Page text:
<p>List of Contributors XIII</p> <p>Preface XVII</p> <p><b>1 Introduction 1<br /></b><i>Chao-Jun Li and Barry M. Trost</i></p> <p>1.1 History of Alkynes 1</p> <p>1.2 Structure and Properties of Alkynes 2</p> <p>1.3 Classical Reactions of Alkynes 2</p> <p>1.4 Modern Reactions 4</p> <p>1.5 Conclusion 6</p> <p>References 7</p> <p><b>Part I Catalytic Isomerization of Alkynes 9</b></p> <p><b>2 Redox Isomerization of Propargyl Alcohols to Enones 11<br /></b><i>Barry M. Trost</i></p> <p>2.1 Introduction 11</p> <p>2.2 Base Catalysis 12</p> <p>2.3 Ru Catalyzed 15</p> <p>2.4 Rh Catalysis 20</p> <p>2.5 Palladium Catalysis 22</p> <p>2.6 Miscellaneous 24</p> <p>2.7 Conclusions 25</p> <p>References 25</p> <p><b>3 Carbophilic Cycloisomerization Reactions of Enynes and Domino Processes 27<br /></b><i>Jean-Pierre Genet, Patrick Y. Toullec, and Véronique Michelet</i></p> <p>3.1 Introduction and Reactivity Principles 27</p> <p>3.1.1 The Reactivity of Carbophilic Lewis Acids in the Presence of Enyne Substrates 27</p> <p>3.2 Skeletal Rearrangement Reactions in the Absence of Nucleophiles 28</p> <p>3.2.1 Synthesis of Dienes (1,3- and 1,4-Dienes) 28</p> <p>3.2.2 Cycloisomerization Reactions Involving Activated Alkene Partners: Conia-Ene Reaction and Related Transformations 32</p> <p>3.2.3 Formation of Bicyclic Derivatives 37</p> <p>3.2.3.1 Formation of Bicyclopropanes 37</p> <p>3.2.3.2 Formation of Bicyclobutenes 41</p> <p>3.2.3.3 Formation of Larger Rings via Cycloisomerization- Rearrangements 42</p> <p>3.3 Enyne Domino Processes 44</p> <p>3.3.1 Domino Enyne Cycloisomerization–Nucleophile Addition Reactions 44</p> <p>3.3.1.1 Oxygen and Nitrogen Nucleophiles 45</p> <p>3.3.1.2 Carbon Nucleophiles 54</p> <p>3.4 Conclusion 61</p> <p>References 62</p> <p><b>4 Alkyne Metathesis in Organic Synthesis 69<br /></b><i>Alois Fürstner</i></p> <p>4.1 Introduction 69</p> <p>4.2 Mechanistic Background and Classical Catalyst Systems 70</p> <p>4.3 State-of-the-Art Catalysts 75</p> <p>4.4 Basic Reaction Formats and Substrate Scope 80</p> <p>4.5 Selected Applications 85</p> <p>4.5.1 Dehydrohomoancepsenolide 85</p> <p>4.5.2 Olfactory Macrolides 86</p> <p>4.5.3 Haliclonacyclamine C 87</p> <p>4.5.4 Hybridalactone 88</p> <p>4.5.5 Cruentaren A 88</p> <p>4.5.6 The Tubulin-Inhibitor WF-1360F 89</p> <p>4.5.7 Neurymenolide A 91</p> <p>4.5.8 Leiodermatolide 91</p> <p>4.5.9 Tulearin C 94</p> <p>4.5.10 The Antibiotic A26771B 95</p> <p>4.5.11 Lactimidomycin 96</p> <p>4.5.12 Citreofuran 97</p> <p>4.5.13 Polycavernoside 98</p> <p>4.5.14 Amphidinolide F 99</p> <p>4.5.15 Spirastrellolide F Methyl Ester 101</p> <p>4.6 Conclusions 102</p> <p>References 108</p> <p><b>Part II Catalytic Cycloaddition Reactions 113</b></p> <p><b>5 Alkyne–Azide Reactions 115<br /></b><i>Sanne Scho</i><i>ffelen and Morten Meldal</i></p> <p>5.1 Introduction 115</p> <p>5.2 Reviews on Cu-Catalyzed Azide–Alkyne Cycloaddition 117</p> <p>5.3 Mechanistic Considerations on the Cu(1) Catalysis 118</p> <p>5.4 The Substrates for CuAAC 121</p> <p>5.5 The Environment 124</p> <p>5.6 Modified 1,2,3-Triazoles and CuAAC Side Reactions 125</p> <p>5.6.1 Oxidative Couplings of Cu(1)–Triazole Complexes 125</p> <p>5.6.2 Reactions in the 5-Position of Triazoles 125</p> <p>5.6.3 Side Reactions due to Substrate Instability 126</p> <p>5.7 The Catalyst 126</p> <p>5.7.1 Recent Ligands and their Influence on Cu(1) Catalysis 126</p> <p>5.7.2 Catalyst Structure–Activity Relationship 128</p> <p>5.7.3 In Situ Generated CuAAC: Electro-, Photo-, and Self-Induced “Click” 130</p> <p>5.8 Optimizing Conditions for CuAAC Reactions 131</p> <p>5.9 CuAAC in Biological Applications 132</p> <p>5.10 Biocompatibility of the CuAAC Reaction 133</p> <p>References 137</p> <p><b>6 Catalytic Cycloaddition Reactions 143<br /></b><i>Fiona R. Truscott, Giovanni Maestri, Raphael Rodriguez, and Max Malacria</i></p> <p>6.1 Introduction 143</p> <p>6.2 (2 + 2) Cycloaddition 143</p> <p>6.3 (3 + 2) and (2 + 1) Cycloaddition 145</p> <p>6.4 (4 + 2) Cycloaddition 146</p> <p>6.5 (5 + 1) and (4 + 1) Cycloadditions 149</p> <p>6.6 (5 + 2) Cycloaddition 150</p> <p>6.7 (6 + 2) Cycloaddition 152</p> <p>6.8 (2 + 2 + 1) Cycloaddition 153</p> <p>6.9 (2 + 2 + 2) Cycloaddition 155</p> <p>6.10 (3 + 2 + 1) Cycloaddition 158</p> <p>6.11 (3 + 2 + 2) Cycloaddition 159</p> <p>6.12 (4 + 2 + 1) and (4 + 2 + 2) Cycloaddition 160</p> <p>6.13 (4 + 3 + 2) Cycloaddition 163</p> <p>6.14 (5 + 2 + 1) and (5 + 1 + 2 + 1) Cycloadditions 163</p> <p>6.15 (2 + 2 + 1 + 1) and (2 + 2 + 2 + 1) Cycloadditions 164</p> <p>6.16 (2 + 2 + 2 + 2) Cycloaddition 165</p> <p>6.17 Conclusions 166</p> <p>References 166</p> <p><b>Part III Catalytic Nucleophilic Additions and Substitutions 171</b></p> <p><b>7 Catalytic Conjugate Additions of Alkynes 173<br /></b><i>Naoya Kumagai and Masakatsu Shibasaki</i></p> <p>7.1 Introduction 173</p> <p>7.2 Metal Alkynylides as Nucleophiles 173</p> <p>7.2.1 Conjugate Addition of Metal Alkynylides 173</p> <p>7.2.1.1 Conjugate Addition of Metal Alkynylides to s-cis α,β-Enones 173</p> <p>7.2.1.2 Conjugate Addition of Metal Alkynylides with a Catalytic Promoter 176</p> <p>7.2.1.3 Conjugate Addition of Metal Alkynylides with Stoichiometric Promoters 177</p> <p>7.2.2 Enantioselective Conjugate Addition of Metal Alkynylides 178</p> <p>7.2.2.1 Use of a Stoichiometric Amount of Chiral Sources 178</p> <p>7.2.2.2 Catalytic Enantioselective Conjugate Addition of Metal Alkynylides 180</p> <p>7.3 Direct Use of Terminal Alkynes as Pronucleophiles 182</p> <p>7.3.1 Direct Catalytic Conjugate Addition of Terminal Alkynes 182</p> <p>7.3.1.1 Introduction 182</p> <p>7.3.1.2 Addition to Vinyl Ketones and Acrylates 182</p> <p>7.3.1.3 Addition to β-Substituted α,β-Enones 184</p> <p>7.3.2 Enantioselective Direct Catalytic Conjugate Addition of Terminal Alkynes 188</p> <p>7.4 Summary and Conclusions 196</p> <p>References 196</p> <p><b>8 Catalytic Enantioselective Addition of Terminal Alkynes to Carbonyls 201<br /></b><i>Barry M. Trost and Mark J. Bartlett</i></p> <p>8.1 Introduction 201</p> <p>8.2 Metallation of Terminal Alkynes: Formation of Alkynyl Nucleophiles 203</p> <p>8.2.1 Deprotonation of Terminal Alkynes 203</p> <p>8.2.2 Oxidative Insertion and Ligand Exchange: Formal Metallation of Terminal Alkynes 205</p> <p>8.3 Ligand-Catalyzed Alkyne Additions with Stoichiometric Quantities of Metal 207</p> <p>8.3.1 Addition of Alkynylzinc Nucleophiles to Aldehydes, Ketones, and Imines 207</p> <p>8.3.2 Titanium-Catalyzed Alkynylation of Aldehydes and Ketones 217</p> <p>8.3.3 Asymmetric Boron-Catalyzed Alkyne Additions to Aldehydes 222</p> <p>8.4 Alkyne Additions with Catalytic Amounts of Metal 222</p> <p>8.4.1 Asymmetric Alkyne Additions to Aldehydes and Ketones Catalyzed by Zinc Salts 222</p> <p>8.4.2 Indium-Catalyzed Alkyne Additions to Aldehydes 224</p> <p>8.4.3 Chromium-Catalyzed Alkynylation of Aldehydes with Haloacetylenes 225</p> <p>8.4.4 Copper-Catalyzed Alkynylation of Aldehydes and Trifluoromethyl Ketones 227</p> <p>8.4.5 Palladium-Catalyzed Additions to α,β-Unsaturated Carbonyls and Trifluoropyruvate 229</p> <p>8.4.6 Enantioselective Ruthenium-Catalyzed Alkynylation of Aldehydes 230</p> <p>8.4.7 Rhodium-Catalyzed Alkynylation of α-Ketoesters 231</p> <p>8.5 Concluding Remarks 232</p> <p>References 233</p> <p><b>9 Catalytic Nucleophilic Addition of Alkynes to Imines: The A<sup>3</sup> (Aldehyde–Alkyne–Amine) Coupling 239<br /></b><i>Nick Uhlig, Woo-Jin Yoo, Liang Zhao, and Chao-Jun Li</i></p> <p>9.1 A<sup>3</sup> Couplings Involving Primary Amines 239</p> <p>9.2 A<sup>3</sup> Couplings Involving Secondary Amines 242</p> <p>9.3 Alkyne Additions with Reusable Catalysts 244</p> <p>9.4 Asymmetric Alkyne Addition Reactions 246</p> <p>9.4.1 Asymmetric A<sup>3</sup>-Type Couplings with Primary Amines 246</p> <p>9.4.2 Asymmetric A<sup>3</sup>-Type Couplings with Secondary Amines 250</p> <p>9.5 Alkyne Additions to Imines in Tandem Reactions 251</p> <p>9.5.1 A<sup>3</sup> Coupling with Tandem Cycloisomerizations Involving the Alkyne Triple Bond 252</p> <p>9.5.2 Tandem Processes Involving Other Transformations of the Alkyne Triple Bond 257</p> <p>9.5.3 Tandem Processes Involving Decarboxylations 259</p> <p>9.5.4 Tandem Processes Involving Both the Amine and the Alkyne 260</p> <p>9.6 Conclusion 262</p> <p>References 263</p> <p><b>10 The Sonogashira Reaction 269<br /></b><i>Rafael Chinchilla and Carmen Ná jera</i></p> <p>10.1 Introduction 269</p> <p>10.2 Palladium–Phosphorous Catalysts 270</p> <p>10.2.1 Unsupported Palladium–Phosphorous Catalysts 270</p> <p>10.2.1.1 Copper-Cocatalyzed Reactions 270</p> <p>10.2.1.2 Copper-Free Reactions 273</p> <p>10.2.2 Supported Palladium–Phosphorous Catalysts 274</p> <p>10.2.2.1 Copper-Cocatalyzed Reactions 274</p> <p>10.2.2.2 Copper-Free Reactions 275</p> <p>10.3 Palladium–Nitrogen Catalysts 276</p> <p>10.3.1 Unsupported Palladium–Nitrogen Catalysts 276</p> <p>10.3.2 Supported Palladium–Nitrogen Catalysts 277</p> <p>10.4 N-Heterocyclic Carbene (NHC)-Palladium Catalysts 278</p> <p>10.4.1 Unsupported NHC-Palladium Catalysts 278</p> <p>10.4.2 Supported NHC-Palladium Catalysts 279</p> <p>10.5 Palladacycles as Catalysts 280</p> <p>10.5.1 Unsupported Palladacycles as Catalysts 280</p> <p>10.5.2 Supported Palladacycles as Catalysts 281</p> <p>10.6 Ligand-Free Palladium Salts as Catalysts 282</p> <p>10.6.1 Unsupported Ligand-Free Palladium Salts as Catalysts 282</p> <p>10.6.2 Supported Ligand-Free Palladium Salts as Catalysts 283</p> <p>10.7 Palladium Nanoparticles as Catalysts 283</p> <p>10.7.1 Unimmobilized Palladium Nanoparticles as Catalysts 283</p> <p>10.7.2 Immobilized Palladium Nanoparticles as Catalysts 284</p> <p>10.7.2.1 Copper-Cocatalyzed Reactions 285</p> <p>10.7.2.2 Copper-Free Reactions 285</p> <p>10.8 Non-Palladium-Based Catalysts 287</p> <p>10.9 Mechanistic Considerations 289</p> <p>10.10 Summary and Conclusions 291</p> <p>References 291</p> <p><b>Part IV Other Reactions 299</b></p> <p><b>11 Catalytic Dimerization of Alkynes 301<br /></b><i>Sergio E. Garc´ıa-Garrido</i></p> <p>11.1 Introduction 301</p> <p>11.2 Dimerization of Alkynes Catalyzed by Iron, Ruthenium, and Osmium Complexes 302</p> <p>11.2.1 Homo-Coupling of Terminal Alkynes 302</p> <p>11.2.2 Cross-Dimerization of Alkynes 310</p> <p>11.3 Dimerization of Alkynes Catalyzed by Cobalt, Rhodium, and Iridium Complexes 311</p> <p>11.3.1 Homo-Coupling of Terminal Alkynes 311</p> <p>11.3.2 Cross-Dimerization of Alkynes 315</p> <p>11.4 Dimerization of Alkynes Catalyzed by Nickel, Palladium, and Platinum Complexes 317</p> <p>11.4.1 Homo-Coupling of Terminal Alkynes 317</p> <p>11.4.2 Cross-Dimerization of Alkynes 320</p> <p>11.5 Dimerization of Alkynes Catalyzed by Group 3, Lanthanide, and Actinide Complexes 322</p> <p>11.6 Dimerization of Alkynes Catalyzed by Titanium, Zirconium, and Hafnium Complexes 325</p> <p>11.7 Dimerization of Alkynes Catalyzed by Other Compounds 326</p> <p>11.8 Summary and Conclusions 327</p> <p>Acknowledgments 327</p> <p>References 328</p> <p><b>12 The Oxidative Dimerization of Acetylenes and Related Reactions: Synthesis and Applications of Conjugated 1,3-Diynes 335<br /></b><i>Jean-Philip Lumb</i></p> <p>12.1 Introduction 335</p> <p>12.2 Syntheses of Conjugated 1,3-Diynes 336</p> <p>12.3 Scope and Limitation of the Alkyne Dimerization Reaction 338</p> <p>12.3.1 Choice of Copper Salt 338</p> <p>12.3.2 Choice of Solvent 339</p> <p>12.3.3 Substituents on the Alkyne and Basic Additives 339</p> <p>12.3.4 Additional Metals 340</p> <p>12.4 Scope and Limitation of Copper-Catalyzed Hetero-Coupling Reactions 340</p> <p>12.5 The Cadiot–Chodkiewicz Reaction 341</p> <p>12.6 Palladium-Catalyzed Acetylenic Coupling Reactions 343</p> <p>12.7 Alternative Methods for the Synthesis of Diynes 344</p> <p>12.8 Mechanism of Alkyne Homo-Coupling Reactions 344</p> <p>12.9 Mechanism of Alkyne Hetero-Coupling Reactions 347</p> <p>12.10 Utility of 1,3-Diynes in the Synthesis of Natural Products 349</p> <p>12.11 Synthetic Utility of Conjugated 1,3-Diynes 351</p> <p>12.12 Utility of 1,3-Diynes in Materials Science 355</p> <p>12.13 Conclusion 359</p> <p>References 359</p> <p><b>13 The Alkyne Zipper Reaction in Asymmetric Synthesis 365<br /></b><i>Kenneth Avocetien, Yu Li, and George A. O’Doherty</i></p> <p>13.1 Introduction 365</p> <p>13.2 Mechanism of KNH2/NH3 Isomerization 366</p> <p>13.3 Mechanism of KAPA Isomerization 368</p> <p>13.4 Applications in Natural Products 370</p> <p>13.4.1 Galacto-Sugar γ-Lactones 371</p> <p>13.4.2 Galacto-Sugar δ-Lactones 371</p> <p>13.4.3 (-)–Apicularen A 371</p> <p>13.4.4 Milbemycin β3 373</p> <p>13.4.5 Cryptocaryols A and B 373</p> <p>13.4.6 Tricolozin A 374</p> <p>13.4.7 Elenic Acid 376</p> <p>13.4.8 Daumone 377</p> <p>13.4.9 (+)–Broussonetine G 379</p> <p>13.4.10 Cladospolides A, B, C, iso-Cladospolide B and (ent) Cladospolide D 379</p> <p>13.4.11 Shingolipid Analogs 384</p> <p>13.4.12 Irciniasulfonic Acids 386</p> <p>13.4.13 Clathculins A and B 386</p> <p>13.4.14 Cephalosporolide H 387</p> <p>13.4.15 (+)–Aspicilin 389</p> <p>13.4.16 Merremoside D 389</p> <p>13.4.17 Aspergillide B 392</p> <p>13.5 Conclusion 393</p> <p>References 393</p> <p>Index 395</p>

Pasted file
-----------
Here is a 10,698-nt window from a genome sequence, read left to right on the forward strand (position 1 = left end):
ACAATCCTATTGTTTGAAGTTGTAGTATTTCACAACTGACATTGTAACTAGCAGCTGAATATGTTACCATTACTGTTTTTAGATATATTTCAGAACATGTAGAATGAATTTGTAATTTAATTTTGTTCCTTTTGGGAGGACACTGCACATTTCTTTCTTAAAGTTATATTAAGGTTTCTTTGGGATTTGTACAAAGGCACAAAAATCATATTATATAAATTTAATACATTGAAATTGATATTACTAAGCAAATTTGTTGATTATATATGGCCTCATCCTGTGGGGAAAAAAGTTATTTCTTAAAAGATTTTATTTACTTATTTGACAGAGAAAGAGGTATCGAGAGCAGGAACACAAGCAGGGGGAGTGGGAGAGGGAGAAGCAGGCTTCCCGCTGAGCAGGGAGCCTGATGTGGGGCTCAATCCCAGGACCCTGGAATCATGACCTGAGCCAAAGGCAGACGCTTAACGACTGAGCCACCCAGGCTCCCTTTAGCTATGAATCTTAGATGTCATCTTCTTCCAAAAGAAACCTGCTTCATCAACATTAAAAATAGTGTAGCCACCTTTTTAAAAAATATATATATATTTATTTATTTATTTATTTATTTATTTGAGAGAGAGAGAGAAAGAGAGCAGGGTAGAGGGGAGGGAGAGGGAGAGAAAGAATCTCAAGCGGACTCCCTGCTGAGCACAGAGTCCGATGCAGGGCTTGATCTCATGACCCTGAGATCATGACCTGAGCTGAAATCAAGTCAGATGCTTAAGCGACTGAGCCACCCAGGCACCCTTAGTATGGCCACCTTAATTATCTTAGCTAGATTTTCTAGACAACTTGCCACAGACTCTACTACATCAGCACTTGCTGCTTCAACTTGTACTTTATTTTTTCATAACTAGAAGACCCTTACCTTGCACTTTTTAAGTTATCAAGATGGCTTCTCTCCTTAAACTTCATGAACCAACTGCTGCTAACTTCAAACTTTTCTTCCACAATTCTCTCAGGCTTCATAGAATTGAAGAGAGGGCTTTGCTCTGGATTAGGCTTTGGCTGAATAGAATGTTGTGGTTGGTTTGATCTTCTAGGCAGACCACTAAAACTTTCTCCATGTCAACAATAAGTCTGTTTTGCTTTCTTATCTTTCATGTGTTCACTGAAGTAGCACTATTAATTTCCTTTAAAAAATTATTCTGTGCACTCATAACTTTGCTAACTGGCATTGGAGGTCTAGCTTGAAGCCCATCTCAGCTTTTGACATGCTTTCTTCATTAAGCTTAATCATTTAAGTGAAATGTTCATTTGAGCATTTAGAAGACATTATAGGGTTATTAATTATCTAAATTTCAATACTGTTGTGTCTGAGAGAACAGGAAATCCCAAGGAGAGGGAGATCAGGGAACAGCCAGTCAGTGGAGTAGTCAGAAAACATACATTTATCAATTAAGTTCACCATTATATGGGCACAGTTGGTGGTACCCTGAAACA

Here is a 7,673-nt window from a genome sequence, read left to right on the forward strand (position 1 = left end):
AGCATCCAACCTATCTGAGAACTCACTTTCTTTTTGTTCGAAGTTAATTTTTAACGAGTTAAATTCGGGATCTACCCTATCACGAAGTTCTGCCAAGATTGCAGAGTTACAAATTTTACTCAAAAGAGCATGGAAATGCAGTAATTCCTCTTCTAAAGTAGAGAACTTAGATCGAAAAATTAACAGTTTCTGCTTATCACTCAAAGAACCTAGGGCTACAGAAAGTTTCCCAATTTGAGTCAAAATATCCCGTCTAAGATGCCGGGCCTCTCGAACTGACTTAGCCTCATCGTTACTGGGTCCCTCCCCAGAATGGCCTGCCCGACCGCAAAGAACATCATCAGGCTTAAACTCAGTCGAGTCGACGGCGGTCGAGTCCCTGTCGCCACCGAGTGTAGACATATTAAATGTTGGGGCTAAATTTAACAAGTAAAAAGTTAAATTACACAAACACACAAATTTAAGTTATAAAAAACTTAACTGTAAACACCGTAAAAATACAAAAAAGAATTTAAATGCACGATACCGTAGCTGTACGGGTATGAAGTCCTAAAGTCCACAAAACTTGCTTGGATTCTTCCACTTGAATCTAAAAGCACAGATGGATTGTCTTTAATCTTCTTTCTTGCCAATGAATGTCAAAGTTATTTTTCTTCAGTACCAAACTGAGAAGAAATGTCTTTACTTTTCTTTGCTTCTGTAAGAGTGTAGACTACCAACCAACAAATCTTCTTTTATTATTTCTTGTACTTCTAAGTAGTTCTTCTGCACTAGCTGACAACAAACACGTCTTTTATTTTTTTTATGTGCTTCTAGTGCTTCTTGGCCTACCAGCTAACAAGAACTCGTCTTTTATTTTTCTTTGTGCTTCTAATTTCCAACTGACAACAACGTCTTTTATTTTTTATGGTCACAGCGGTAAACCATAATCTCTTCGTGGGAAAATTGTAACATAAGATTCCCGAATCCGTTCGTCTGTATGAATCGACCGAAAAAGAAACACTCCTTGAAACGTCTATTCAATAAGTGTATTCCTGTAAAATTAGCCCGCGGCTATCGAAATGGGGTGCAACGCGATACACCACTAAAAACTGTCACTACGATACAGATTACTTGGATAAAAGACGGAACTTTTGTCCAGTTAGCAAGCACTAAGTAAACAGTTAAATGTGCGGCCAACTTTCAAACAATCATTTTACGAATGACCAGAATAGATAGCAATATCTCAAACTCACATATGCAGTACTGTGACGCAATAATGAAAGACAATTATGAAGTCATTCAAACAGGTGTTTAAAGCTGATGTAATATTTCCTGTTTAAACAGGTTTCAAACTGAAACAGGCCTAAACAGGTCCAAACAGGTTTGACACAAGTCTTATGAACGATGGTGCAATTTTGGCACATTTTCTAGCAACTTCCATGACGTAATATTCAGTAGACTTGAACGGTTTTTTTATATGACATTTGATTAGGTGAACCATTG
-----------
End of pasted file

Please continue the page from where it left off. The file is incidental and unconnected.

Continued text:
Professor Barry M. Trost obtained a Ph.D. at the Massachusetts Institute of Technology (Cambridge, USA) and directly moved to the University of Wisconsin (USA) where he was promoted to Professor of Chemistry in 1969 and subsequently became the Vilas Research Professor in 1982. He joined the faculty at Stanford (USA) as Professor of Chemistry in 1987 and became Tamaki Professor of Humanities and Sciences in 1990. Professor Trost has received a number of awards, including the ACS Award in Pure Chemistry (1977), the ACS Award for Creative Work in Synthetic Organic Chemistry (1981), the Alexander von Humboldt Stiftung Award (1984), Arthur C. Cope Scholar Award (1989), the Belgian Organic Synthesis Symposium Elsevier Award (2000), the Nichols Medal (2000), the Yamada Prize (2001), the ACS Cope Award (2004), and the Nagoya Medal (2008). Professor Trost has been elected a Fellow of the American Academy of Sciences (1982) and a member of the National Academy of Sciences (1980). He has served as editor and on the editorial board of many books and journals, including being Associate Editor of the "Journal of the American Chemical Society" (1974-80). He has held over 125 special university lectureships and presented over 270 plenary lectures at national and international meetings. He has published two books and over 900 scientific articles. He edited the compendium "Comprehensive Organic Synthesis" consisting of nine volumes and serves on the editorial board for the reference databases "Science of Synthesis" (Thieme) and "Reaxys" (Elsevier).<br> <br> Professor Chao-Jun Li received his Ph.D at McGill University (Montreal, Canada) and did a NSERC Postdoctoral Fellow at Stanford University (USA). He was on the faculty at Tulane University (New Orleans, USA) until 2003. Since 2003, he has been at McGill University where he currently holds a Canada Research Chair (in Green Chemistry) and an E. B. Eddy Chair Professorship. He has published over 300 scientific publications and received numerous awards including the US Presidential Green Chemistry Challenge Award and the Canadian Green Chemistry and Engineering Award. He is a Fellow of the Royal Society of Canada (Academy of Science) and is an Associate Editor for "Green Chemistry" of the Royal Society of Chemistry (UK).<br>